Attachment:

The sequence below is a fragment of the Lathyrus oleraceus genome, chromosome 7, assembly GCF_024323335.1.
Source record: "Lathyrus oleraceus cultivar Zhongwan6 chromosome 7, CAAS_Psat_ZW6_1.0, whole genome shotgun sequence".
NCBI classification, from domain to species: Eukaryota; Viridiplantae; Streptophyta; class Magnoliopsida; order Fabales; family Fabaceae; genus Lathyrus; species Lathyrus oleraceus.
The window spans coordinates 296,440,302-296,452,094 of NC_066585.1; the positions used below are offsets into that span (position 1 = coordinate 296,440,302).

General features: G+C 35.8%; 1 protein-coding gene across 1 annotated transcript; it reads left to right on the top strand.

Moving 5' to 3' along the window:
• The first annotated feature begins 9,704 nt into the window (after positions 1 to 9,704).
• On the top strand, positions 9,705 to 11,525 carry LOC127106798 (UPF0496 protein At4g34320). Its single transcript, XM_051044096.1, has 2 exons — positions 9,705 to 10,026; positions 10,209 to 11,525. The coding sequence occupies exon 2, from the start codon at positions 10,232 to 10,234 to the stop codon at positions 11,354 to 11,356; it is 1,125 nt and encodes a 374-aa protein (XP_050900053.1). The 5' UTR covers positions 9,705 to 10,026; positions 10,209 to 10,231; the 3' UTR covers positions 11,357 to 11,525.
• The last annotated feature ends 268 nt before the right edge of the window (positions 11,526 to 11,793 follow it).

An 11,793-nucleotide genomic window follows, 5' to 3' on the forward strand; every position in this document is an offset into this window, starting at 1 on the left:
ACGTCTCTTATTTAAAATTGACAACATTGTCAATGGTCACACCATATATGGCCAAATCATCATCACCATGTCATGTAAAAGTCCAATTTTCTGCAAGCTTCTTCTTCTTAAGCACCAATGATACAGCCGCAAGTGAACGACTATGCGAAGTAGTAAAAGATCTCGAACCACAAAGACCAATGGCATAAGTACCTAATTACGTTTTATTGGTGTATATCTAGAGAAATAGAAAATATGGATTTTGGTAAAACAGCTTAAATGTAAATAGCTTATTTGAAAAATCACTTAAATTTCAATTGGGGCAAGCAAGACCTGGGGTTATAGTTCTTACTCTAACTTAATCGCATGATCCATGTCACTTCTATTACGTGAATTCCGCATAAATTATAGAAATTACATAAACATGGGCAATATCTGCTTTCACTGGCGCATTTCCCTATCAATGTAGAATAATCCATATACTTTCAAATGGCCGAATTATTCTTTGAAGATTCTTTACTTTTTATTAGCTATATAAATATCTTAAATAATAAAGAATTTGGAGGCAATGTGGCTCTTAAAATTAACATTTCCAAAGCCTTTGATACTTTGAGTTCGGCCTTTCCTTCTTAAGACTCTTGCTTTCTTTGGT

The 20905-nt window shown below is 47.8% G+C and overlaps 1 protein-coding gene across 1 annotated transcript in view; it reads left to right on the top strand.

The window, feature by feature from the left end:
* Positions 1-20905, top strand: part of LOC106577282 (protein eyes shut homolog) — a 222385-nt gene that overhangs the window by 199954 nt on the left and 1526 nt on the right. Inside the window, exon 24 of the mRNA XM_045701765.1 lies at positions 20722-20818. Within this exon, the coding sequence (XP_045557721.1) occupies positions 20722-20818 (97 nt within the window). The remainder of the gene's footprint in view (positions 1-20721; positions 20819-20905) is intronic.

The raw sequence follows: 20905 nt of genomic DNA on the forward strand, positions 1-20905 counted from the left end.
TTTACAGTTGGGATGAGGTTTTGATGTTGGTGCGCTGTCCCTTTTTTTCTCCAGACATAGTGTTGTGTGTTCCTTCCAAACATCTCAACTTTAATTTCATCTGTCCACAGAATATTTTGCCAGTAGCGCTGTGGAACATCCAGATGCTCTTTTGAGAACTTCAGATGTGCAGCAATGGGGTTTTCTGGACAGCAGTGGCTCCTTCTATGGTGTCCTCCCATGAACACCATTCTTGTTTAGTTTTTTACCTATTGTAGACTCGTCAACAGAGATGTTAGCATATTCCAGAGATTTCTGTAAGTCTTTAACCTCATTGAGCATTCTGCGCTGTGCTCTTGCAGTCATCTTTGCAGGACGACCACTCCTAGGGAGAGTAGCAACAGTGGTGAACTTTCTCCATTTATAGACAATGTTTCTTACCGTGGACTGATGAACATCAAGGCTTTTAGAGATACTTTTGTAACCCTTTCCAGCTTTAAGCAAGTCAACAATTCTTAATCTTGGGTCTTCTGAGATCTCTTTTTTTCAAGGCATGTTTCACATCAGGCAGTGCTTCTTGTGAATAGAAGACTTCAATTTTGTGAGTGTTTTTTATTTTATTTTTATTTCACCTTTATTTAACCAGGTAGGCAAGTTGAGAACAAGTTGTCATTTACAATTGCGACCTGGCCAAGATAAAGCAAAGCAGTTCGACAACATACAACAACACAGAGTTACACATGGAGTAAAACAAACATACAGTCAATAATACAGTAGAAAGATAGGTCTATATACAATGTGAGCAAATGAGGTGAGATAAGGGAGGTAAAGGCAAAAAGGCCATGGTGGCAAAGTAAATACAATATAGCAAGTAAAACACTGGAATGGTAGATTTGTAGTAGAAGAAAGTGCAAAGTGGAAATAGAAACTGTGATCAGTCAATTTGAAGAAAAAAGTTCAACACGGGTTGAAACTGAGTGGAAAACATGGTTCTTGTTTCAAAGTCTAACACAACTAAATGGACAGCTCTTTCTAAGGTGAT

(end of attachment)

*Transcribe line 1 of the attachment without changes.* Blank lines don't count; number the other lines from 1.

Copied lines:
The sequence below is a fragment of the Lathyrus oleraceus genome, chromosome 7, assembly GCF_024323335.1.